WESTERN EUROPE: Game Without Chips

At noontime one day last week a platoon of brass-buttoned, bowler-and top-hatted runners fanned out from the Bank of England through the rabbit-warren streets of the City of London. When their message reached the stock exchange, there was stunned silence, and for almost half an hour trading was all but suspended. By government decree, the Bank of England interest rate (on which most other British interest rates depend) had been sharply raised from 5% to 7%—its highest level since 1920.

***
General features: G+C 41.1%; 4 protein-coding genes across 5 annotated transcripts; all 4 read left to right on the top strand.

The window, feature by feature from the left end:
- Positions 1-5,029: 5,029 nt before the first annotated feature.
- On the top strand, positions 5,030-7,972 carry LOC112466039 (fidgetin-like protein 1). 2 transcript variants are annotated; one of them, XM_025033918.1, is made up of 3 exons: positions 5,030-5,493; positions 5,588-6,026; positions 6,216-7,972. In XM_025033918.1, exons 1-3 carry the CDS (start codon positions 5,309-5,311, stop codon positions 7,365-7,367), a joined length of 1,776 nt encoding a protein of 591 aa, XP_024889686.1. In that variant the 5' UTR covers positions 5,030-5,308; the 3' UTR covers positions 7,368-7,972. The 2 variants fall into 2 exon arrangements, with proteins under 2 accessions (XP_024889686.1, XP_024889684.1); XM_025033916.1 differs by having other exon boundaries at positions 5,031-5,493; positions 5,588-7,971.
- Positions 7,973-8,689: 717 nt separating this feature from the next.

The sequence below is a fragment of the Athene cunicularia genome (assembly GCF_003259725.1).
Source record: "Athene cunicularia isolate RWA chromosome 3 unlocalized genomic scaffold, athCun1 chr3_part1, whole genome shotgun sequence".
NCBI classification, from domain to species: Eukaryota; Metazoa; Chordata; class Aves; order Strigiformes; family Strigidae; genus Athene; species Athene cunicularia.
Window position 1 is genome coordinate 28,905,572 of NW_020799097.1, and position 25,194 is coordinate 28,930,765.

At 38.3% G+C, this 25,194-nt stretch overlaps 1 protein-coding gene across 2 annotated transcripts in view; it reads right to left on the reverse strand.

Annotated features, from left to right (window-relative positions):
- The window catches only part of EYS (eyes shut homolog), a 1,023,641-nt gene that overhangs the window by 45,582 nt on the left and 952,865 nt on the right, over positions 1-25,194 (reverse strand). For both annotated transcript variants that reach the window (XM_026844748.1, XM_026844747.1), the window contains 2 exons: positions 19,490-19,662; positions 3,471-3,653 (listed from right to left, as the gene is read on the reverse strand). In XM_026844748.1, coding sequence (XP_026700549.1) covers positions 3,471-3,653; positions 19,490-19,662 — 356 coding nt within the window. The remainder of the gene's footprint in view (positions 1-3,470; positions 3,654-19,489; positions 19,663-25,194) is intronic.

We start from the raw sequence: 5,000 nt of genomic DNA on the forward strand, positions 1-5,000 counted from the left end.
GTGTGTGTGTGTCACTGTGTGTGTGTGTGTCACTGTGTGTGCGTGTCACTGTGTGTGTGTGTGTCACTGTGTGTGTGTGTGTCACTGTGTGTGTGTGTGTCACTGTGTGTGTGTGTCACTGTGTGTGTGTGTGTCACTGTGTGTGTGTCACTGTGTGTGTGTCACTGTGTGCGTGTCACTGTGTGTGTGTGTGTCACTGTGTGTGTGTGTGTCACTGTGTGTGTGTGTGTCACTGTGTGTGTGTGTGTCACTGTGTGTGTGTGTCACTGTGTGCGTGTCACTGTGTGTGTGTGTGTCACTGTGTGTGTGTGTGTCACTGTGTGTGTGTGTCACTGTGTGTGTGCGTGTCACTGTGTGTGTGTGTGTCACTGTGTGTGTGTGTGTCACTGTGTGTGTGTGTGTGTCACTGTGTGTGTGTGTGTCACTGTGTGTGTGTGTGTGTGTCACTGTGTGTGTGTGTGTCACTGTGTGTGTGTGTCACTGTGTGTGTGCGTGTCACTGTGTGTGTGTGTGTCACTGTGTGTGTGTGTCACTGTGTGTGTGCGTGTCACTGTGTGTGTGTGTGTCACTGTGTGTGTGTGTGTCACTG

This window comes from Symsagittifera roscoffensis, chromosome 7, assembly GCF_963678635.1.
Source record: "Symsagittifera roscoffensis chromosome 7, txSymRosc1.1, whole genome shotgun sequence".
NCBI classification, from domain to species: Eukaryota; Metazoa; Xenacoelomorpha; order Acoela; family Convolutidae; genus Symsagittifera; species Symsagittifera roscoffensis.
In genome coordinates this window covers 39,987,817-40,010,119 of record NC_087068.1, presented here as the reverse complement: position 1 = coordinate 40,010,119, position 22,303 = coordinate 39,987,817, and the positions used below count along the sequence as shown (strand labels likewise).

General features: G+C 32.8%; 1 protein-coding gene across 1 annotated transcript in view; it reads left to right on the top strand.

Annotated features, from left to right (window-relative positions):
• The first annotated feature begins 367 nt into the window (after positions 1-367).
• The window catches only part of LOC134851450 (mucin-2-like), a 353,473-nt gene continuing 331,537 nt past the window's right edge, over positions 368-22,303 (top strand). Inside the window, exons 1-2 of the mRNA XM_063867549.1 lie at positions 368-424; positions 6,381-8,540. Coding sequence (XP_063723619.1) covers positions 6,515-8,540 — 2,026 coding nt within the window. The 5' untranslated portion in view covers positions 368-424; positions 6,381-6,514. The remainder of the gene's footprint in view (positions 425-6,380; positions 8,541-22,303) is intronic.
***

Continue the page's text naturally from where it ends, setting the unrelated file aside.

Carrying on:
This was Britain's emphatic answer to an emphatic crisis in Western Europe's currency, involving Britain, France and West Germany....

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